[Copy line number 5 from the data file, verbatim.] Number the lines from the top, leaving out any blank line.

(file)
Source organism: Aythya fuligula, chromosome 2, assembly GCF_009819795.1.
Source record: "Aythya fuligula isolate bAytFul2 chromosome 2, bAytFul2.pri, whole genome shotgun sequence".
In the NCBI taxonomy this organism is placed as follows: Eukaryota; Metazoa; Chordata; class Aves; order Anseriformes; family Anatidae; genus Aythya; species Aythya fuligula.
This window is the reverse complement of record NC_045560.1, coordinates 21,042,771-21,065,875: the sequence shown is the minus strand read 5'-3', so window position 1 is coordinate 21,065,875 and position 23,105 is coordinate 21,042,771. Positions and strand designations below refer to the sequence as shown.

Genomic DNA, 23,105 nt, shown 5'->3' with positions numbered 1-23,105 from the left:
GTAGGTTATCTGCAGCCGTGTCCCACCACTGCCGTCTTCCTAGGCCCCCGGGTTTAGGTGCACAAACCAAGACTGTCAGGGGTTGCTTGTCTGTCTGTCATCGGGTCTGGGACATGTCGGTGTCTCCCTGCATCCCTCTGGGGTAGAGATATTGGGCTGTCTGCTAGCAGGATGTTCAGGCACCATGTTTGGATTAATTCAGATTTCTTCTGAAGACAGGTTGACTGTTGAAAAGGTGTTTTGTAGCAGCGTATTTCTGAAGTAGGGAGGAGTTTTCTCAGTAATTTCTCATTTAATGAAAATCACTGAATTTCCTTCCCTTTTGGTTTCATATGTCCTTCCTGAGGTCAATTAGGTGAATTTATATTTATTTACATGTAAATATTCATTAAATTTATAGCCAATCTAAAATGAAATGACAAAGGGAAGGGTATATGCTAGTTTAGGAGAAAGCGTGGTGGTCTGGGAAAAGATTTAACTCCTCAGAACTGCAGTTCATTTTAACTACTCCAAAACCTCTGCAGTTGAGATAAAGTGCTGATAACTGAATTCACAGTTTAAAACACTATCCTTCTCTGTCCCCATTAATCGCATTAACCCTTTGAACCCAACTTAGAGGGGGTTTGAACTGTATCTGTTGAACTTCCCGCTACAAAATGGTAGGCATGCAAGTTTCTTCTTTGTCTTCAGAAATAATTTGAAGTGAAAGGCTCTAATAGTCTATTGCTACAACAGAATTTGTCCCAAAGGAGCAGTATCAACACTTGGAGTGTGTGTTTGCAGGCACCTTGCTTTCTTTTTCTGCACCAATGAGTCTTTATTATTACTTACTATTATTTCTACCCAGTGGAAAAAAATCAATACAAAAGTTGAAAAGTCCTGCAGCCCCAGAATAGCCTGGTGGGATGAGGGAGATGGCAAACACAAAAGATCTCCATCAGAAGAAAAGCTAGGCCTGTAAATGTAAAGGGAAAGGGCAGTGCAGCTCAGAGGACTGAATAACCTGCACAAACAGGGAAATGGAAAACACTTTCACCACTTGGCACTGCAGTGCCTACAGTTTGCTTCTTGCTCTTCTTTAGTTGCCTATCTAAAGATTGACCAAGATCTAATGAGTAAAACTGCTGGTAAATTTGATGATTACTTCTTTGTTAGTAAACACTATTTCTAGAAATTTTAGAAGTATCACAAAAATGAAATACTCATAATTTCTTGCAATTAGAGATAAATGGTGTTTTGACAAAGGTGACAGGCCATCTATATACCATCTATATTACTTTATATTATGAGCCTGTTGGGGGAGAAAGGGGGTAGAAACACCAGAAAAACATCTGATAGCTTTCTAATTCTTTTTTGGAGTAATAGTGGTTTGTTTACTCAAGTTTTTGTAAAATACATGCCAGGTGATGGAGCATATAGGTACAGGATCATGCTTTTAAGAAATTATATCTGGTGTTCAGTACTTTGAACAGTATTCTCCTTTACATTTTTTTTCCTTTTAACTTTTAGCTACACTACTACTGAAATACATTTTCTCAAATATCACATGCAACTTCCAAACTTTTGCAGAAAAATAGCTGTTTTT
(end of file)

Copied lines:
Genomic DNA, 23,105 nt, shown 5'->3' with positions numbered 1-23,105 from the left: